Diet and exercise are known to play a big part when it comes to health, but these factors alone aren’t the only determinants of health – especially when it applies to certain groups of people. From economic status to physician shortages, to geographic location, many other factors can affect health as well.
During the first Future of Health Disparities Summer Program held at the Harlingen School of Health Professions on August 10, students learned about health disparities – differences in health between groups of people – that are prevalent in the Rio Grande Valley.
Hosted in partnership between the Harlingen Consolidated Independent School District and the University of Texas Rio Grande Valley, the event gave students the opportunity to hear from various speakers, participate in activities, and conduct group research on how to improve health disparities in the area.
“My group presented on physician shortages. In Cameron County there is one primary care doctor for every 1,351 patients,” said Katlyn Grant, a sophomore at HSHP. “I didn’t realize that there was such a need for health professions in our area. I think that one of the reasons that we don’t have enough physicians in the Valley is because we don’t currently have a school of medicine, but that will soon change with the new UTRGV School of Medicine.”
Texas ranks 46 in the nation in terms of primary care physicians to patient ratio, according to a report released by the Association of American Medical Colleges (AAMC) in 2013.
Attendees from HSHP, Harlingen High School, and Harlingen High School South also presented on additional topics affecting health disparities such as nutrition, exercise, and obesity.
“We hope to take on the responsibility of educating the public about changes they can make to improve their lifestyle and diet,” said Haley Farias, junior at Harlingen High School South.
On closing day, students were awarded certificates by program organizer, Santiago Diaz, and they also received a special visit from Inaugural Dean of the UTRGV School of Medicine, Francisco Fernandez, M.D.
“We are in the most exciting place right now in the entire country, and I can tell you that it’s also people from the global programs and the world health organizations are keeping an eye on us,” said Dr. Fernandez. “We’re here because you’re here and because someone like Mrs. Garza is here to lead this incredible enterprise. I want to thank all of the students for participating, and we celebrate your success today.”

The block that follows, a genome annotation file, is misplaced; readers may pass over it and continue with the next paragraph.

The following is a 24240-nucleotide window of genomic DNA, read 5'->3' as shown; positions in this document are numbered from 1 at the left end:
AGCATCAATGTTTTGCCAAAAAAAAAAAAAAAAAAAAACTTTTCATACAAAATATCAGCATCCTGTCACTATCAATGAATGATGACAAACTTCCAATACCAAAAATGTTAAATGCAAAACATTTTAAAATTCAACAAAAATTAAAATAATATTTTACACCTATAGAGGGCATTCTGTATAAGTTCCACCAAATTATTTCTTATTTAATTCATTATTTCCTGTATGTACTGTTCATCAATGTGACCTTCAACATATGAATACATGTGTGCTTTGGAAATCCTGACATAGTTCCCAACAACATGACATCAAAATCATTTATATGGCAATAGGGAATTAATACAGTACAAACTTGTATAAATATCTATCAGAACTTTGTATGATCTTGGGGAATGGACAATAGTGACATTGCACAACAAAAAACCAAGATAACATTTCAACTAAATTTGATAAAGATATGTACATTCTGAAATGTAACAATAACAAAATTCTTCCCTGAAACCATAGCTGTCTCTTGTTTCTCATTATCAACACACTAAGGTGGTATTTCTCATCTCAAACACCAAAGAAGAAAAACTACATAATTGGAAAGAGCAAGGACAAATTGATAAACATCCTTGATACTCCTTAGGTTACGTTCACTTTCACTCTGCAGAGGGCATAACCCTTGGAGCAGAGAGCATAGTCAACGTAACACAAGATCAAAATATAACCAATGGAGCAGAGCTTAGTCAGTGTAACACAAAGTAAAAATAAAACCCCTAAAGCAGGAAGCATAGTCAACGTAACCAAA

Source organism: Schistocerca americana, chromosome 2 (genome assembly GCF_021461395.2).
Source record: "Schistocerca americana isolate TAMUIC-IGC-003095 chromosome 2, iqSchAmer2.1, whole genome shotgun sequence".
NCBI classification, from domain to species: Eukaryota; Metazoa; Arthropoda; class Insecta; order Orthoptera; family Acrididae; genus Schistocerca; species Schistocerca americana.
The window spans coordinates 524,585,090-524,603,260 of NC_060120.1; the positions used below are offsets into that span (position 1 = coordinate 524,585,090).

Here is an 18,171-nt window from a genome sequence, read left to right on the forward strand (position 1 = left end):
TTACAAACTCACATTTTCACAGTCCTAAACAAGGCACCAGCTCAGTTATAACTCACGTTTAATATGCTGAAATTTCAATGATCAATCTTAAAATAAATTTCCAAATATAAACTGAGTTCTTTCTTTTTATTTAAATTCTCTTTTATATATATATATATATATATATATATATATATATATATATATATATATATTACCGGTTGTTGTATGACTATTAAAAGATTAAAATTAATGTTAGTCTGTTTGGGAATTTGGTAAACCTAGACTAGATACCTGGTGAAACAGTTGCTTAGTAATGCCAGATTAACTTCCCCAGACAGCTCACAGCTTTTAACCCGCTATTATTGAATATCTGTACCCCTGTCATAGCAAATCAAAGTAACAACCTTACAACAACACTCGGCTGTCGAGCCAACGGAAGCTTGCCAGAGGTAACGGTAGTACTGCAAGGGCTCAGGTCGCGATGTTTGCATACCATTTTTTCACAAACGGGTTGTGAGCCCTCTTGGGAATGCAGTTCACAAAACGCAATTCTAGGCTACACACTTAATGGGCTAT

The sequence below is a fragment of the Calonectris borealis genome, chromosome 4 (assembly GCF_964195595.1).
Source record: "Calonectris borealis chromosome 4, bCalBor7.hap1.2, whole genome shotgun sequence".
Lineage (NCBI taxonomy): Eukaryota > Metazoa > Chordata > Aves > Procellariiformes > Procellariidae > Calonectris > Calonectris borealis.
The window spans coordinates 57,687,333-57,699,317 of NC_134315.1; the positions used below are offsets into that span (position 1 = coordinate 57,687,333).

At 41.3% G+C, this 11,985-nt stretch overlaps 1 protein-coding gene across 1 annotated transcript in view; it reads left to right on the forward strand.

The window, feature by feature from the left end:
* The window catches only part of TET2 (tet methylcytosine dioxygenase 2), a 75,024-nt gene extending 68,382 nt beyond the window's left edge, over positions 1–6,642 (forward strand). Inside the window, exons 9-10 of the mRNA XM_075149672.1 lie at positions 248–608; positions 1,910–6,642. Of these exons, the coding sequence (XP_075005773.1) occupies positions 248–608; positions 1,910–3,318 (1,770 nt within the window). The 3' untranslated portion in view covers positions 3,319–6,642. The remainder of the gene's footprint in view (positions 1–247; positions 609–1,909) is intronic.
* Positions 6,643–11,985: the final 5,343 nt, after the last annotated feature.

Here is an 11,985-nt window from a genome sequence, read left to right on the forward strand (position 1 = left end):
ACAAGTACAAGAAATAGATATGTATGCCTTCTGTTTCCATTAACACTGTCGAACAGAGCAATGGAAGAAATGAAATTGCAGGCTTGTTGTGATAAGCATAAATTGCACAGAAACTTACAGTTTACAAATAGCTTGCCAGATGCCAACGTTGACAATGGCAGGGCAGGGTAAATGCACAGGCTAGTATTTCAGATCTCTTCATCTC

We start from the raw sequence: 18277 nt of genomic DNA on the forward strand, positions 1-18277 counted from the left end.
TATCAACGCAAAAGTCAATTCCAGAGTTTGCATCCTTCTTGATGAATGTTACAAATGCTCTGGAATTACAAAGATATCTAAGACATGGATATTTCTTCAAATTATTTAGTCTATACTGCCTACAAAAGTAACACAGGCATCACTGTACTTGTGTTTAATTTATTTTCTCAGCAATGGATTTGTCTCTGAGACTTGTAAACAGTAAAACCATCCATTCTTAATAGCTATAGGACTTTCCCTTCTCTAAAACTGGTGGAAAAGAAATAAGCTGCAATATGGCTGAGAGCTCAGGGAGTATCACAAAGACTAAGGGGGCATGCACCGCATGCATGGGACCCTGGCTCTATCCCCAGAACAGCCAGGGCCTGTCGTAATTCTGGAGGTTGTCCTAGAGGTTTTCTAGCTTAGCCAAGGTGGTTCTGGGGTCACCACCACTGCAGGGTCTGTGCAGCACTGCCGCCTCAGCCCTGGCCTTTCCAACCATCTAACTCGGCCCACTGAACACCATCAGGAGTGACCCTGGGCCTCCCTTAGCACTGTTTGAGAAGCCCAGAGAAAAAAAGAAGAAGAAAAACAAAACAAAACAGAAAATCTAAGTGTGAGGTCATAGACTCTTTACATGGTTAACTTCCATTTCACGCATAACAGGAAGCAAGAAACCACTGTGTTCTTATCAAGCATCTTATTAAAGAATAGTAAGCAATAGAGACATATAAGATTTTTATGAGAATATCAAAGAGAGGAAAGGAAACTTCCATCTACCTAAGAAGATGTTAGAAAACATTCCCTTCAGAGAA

Diaz, a medical student at the University of Chicago Pritzker School of Medicine, created the program as a summer project to create awareness about health disparities.
Though he had the option of running a program in Chicago, as a former Valley resident, he felt that there was a greater need for a service project in the RGV.
“After learning what a health disparity is, I started to look up some statistics and articles,” said Diaz. “That’s when I realized that here in the Valley there is a great need for physicians, and we suffer one of the greatest disparities in the country. I didn’t know that even though I’m from the area. I think that’s because we’re so used to our lifestyle that we don’t step back and think about what’s going on. I wanted to come back to my community and provide a service that hopefully will impact the future.”
Diaz plans to return to practice internal medicine in the RGV after completing his residency.
HSHP is a state-of-the-art campus that allows students from 8th – 12th grade to access medically focused curriculum and real-life application opportunities. Accepting incoming 8th grade students from across the RGV, visit www.hcisd.org/HSHP or call 956-430-4078 to find out how to enroll.